After years of navigating grad school and having to leave one position because of sexual harassment, Allison Esposito finally landed a dream job working as a content manager at Google Play.
Her hard work had paid off and she had the career to show for it.
But even while making six figures at a company she says "really takes care of their workers," she couldn't ignore the many obstacles faced by women in tech.
Often, women weren't being hired at all. According to a study by the group HiringSolved, women comprise only 19.6 percent of the staff of the top 25 tech companies.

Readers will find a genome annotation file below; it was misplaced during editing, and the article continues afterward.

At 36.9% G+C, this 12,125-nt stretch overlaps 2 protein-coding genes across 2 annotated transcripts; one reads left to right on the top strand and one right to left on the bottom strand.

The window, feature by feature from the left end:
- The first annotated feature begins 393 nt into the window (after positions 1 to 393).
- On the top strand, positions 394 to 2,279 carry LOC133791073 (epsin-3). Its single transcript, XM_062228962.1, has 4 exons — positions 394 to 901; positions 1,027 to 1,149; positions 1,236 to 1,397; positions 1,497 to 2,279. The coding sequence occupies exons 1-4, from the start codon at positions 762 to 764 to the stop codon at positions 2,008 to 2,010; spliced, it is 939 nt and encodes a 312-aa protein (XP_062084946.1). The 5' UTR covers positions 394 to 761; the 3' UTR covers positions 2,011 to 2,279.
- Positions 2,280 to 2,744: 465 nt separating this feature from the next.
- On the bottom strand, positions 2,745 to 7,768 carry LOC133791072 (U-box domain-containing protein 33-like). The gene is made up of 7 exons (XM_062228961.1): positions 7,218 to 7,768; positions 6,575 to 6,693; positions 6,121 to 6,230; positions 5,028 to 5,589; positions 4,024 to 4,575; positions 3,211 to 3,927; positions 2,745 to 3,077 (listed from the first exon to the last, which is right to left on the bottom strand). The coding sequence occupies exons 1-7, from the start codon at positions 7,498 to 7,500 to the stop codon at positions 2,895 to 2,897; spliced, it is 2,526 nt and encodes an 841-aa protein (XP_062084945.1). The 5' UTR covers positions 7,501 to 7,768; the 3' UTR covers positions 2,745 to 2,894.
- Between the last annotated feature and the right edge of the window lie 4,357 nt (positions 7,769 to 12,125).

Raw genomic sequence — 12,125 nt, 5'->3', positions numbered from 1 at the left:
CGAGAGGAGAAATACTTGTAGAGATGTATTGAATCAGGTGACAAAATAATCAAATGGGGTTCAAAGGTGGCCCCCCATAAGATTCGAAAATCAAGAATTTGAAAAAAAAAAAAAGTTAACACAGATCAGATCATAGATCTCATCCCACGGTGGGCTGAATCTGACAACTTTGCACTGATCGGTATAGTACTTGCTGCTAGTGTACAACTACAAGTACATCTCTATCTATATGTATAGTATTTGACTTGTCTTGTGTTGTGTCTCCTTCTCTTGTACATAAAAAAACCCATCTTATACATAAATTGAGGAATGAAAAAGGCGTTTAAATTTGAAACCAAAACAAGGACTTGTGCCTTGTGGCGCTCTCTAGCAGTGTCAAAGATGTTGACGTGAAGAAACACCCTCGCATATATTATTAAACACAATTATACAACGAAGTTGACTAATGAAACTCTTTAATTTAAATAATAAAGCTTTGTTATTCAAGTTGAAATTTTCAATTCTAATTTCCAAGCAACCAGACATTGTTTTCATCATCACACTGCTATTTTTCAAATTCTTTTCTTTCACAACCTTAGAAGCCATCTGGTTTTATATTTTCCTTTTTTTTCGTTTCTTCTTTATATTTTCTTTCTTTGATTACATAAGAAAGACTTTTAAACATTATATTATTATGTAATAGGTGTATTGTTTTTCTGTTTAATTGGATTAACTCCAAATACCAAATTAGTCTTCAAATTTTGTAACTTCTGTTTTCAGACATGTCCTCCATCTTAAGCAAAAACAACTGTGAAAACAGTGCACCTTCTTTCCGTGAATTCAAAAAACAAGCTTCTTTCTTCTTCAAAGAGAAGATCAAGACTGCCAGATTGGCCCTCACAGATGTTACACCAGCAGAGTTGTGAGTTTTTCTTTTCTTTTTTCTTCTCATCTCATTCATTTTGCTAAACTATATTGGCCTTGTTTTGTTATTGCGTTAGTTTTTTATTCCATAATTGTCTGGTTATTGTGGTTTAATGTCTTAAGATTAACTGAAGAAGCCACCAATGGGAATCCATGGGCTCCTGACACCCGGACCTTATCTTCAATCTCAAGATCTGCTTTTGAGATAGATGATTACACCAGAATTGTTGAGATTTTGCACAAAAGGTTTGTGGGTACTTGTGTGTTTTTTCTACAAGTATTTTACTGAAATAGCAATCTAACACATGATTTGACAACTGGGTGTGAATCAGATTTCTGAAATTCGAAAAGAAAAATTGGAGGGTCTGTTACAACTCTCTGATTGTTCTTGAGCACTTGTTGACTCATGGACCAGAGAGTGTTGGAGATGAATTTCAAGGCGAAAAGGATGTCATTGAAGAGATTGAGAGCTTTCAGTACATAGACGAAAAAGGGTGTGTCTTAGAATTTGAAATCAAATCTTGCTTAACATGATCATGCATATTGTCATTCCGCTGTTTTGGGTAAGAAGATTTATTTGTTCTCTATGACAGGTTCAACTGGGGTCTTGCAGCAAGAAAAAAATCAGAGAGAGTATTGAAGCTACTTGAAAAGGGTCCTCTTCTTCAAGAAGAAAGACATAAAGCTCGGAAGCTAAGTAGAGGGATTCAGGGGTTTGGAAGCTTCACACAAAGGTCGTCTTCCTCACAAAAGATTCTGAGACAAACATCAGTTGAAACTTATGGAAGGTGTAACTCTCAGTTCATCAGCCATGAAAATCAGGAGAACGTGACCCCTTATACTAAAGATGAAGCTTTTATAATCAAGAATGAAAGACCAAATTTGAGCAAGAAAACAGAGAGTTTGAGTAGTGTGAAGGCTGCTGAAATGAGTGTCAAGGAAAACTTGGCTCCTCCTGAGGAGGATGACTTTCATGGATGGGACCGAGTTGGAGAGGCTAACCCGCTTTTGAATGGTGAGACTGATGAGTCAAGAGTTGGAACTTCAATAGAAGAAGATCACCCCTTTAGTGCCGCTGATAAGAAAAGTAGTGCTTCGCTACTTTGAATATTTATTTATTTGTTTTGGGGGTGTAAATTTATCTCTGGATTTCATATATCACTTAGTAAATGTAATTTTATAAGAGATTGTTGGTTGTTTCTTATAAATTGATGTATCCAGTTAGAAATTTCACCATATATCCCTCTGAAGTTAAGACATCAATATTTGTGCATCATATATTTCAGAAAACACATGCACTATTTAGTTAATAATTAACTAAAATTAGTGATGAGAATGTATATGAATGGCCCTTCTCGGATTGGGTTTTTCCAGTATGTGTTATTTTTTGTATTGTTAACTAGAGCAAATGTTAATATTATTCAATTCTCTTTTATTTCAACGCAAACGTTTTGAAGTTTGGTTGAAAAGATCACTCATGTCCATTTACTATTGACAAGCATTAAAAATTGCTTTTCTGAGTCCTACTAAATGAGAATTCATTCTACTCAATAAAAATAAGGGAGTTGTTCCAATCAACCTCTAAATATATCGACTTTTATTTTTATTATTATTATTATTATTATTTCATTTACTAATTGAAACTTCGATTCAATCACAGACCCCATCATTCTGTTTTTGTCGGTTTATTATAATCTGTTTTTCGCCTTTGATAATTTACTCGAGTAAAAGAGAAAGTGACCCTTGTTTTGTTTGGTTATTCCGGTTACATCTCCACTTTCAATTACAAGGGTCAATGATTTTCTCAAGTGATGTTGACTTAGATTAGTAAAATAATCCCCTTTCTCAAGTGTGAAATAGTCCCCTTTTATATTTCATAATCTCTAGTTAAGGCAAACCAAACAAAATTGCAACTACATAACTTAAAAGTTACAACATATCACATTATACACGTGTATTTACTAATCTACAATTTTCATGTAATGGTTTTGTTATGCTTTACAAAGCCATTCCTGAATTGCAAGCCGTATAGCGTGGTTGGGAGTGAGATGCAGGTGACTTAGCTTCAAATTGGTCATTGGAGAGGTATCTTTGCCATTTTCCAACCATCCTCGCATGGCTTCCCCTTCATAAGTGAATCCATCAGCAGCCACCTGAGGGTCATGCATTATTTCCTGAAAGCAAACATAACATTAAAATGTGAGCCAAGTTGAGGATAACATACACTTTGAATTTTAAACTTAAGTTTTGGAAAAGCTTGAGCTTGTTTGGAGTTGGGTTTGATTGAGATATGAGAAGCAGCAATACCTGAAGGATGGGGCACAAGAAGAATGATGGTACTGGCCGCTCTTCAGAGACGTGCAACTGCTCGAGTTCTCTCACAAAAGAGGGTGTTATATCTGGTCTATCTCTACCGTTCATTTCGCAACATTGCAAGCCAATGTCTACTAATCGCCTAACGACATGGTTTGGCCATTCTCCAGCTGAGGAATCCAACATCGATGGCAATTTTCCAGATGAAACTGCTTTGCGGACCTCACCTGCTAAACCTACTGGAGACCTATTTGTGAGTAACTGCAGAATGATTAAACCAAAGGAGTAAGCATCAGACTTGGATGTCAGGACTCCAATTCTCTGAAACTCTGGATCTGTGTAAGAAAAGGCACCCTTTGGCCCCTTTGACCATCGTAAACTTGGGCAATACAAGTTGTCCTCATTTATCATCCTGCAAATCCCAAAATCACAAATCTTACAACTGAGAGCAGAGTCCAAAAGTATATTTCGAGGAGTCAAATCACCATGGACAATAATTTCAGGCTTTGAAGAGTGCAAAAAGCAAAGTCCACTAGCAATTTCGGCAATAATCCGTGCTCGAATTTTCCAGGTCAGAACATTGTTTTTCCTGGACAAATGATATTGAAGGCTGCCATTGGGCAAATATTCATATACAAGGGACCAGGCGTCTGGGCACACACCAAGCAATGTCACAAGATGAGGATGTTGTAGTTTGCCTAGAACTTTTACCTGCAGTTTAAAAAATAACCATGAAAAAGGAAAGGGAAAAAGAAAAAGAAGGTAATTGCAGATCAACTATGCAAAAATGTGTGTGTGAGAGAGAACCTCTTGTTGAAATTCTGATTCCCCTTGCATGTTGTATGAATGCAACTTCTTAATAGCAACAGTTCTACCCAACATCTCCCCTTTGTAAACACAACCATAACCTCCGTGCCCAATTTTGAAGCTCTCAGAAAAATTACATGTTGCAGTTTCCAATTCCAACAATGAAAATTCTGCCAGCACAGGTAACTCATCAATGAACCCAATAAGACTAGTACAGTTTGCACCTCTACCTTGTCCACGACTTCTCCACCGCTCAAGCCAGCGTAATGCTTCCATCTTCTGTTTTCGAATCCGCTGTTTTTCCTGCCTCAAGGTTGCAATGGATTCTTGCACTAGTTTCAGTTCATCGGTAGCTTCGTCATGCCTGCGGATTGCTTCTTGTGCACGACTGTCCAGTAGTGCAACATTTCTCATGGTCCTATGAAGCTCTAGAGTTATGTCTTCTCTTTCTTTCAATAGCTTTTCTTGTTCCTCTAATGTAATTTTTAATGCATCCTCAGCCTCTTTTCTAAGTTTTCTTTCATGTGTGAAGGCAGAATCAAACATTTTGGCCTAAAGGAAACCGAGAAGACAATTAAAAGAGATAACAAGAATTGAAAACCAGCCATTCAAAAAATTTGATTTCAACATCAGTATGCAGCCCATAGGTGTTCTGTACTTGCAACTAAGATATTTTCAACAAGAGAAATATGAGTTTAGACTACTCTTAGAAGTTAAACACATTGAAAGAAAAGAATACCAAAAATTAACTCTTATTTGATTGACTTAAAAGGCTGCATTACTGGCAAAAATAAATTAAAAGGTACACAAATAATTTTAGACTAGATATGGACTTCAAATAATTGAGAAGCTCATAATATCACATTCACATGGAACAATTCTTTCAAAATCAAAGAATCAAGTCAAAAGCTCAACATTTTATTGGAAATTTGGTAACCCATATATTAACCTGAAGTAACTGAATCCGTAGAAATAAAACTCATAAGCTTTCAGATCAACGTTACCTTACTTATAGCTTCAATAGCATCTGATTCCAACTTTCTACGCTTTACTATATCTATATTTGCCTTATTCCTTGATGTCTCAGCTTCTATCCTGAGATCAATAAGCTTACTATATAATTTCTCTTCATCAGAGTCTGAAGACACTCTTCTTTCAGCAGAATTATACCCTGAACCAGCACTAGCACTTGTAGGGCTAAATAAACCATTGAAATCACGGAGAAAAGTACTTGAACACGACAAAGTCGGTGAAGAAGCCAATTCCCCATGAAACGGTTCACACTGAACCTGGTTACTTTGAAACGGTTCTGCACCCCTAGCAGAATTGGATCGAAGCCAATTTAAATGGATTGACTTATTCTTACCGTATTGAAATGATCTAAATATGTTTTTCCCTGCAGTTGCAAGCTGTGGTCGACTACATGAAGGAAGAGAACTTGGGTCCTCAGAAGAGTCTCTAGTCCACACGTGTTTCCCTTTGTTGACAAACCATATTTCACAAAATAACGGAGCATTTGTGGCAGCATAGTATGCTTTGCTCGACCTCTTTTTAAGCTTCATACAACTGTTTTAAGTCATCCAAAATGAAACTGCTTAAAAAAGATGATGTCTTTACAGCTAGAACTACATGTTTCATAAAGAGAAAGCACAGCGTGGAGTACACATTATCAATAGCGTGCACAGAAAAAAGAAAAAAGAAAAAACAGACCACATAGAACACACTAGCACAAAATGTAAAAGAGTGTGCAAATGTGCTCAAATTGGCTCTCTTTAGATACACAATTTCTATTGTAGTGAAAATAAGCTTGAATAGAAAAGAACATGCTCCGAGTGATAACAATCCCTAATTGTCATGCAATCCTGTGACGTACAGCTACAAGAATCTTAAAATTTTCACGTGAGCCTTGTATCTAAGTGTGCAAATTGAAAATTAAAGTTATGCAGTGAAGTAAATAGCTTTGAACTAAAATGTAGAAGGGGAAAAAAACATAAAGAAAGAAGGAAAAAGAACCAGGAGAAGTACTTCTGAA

Esposito, who describes always having had an "entrepreneurial streak," knew she had to do something. The best way to start, she figured, was to bring people together.
HOW IT BEGAN
In 2014, she started a coffee meet-up that expanded out from dozens of friends and acquaintances to hundreds in just a week. With a rapidly growing number of members, including those outside of New York, the group developed an online presence including a newsletter and job board.
Before Esposito knew it, Tech Ladies had grown to include over 6,000 women.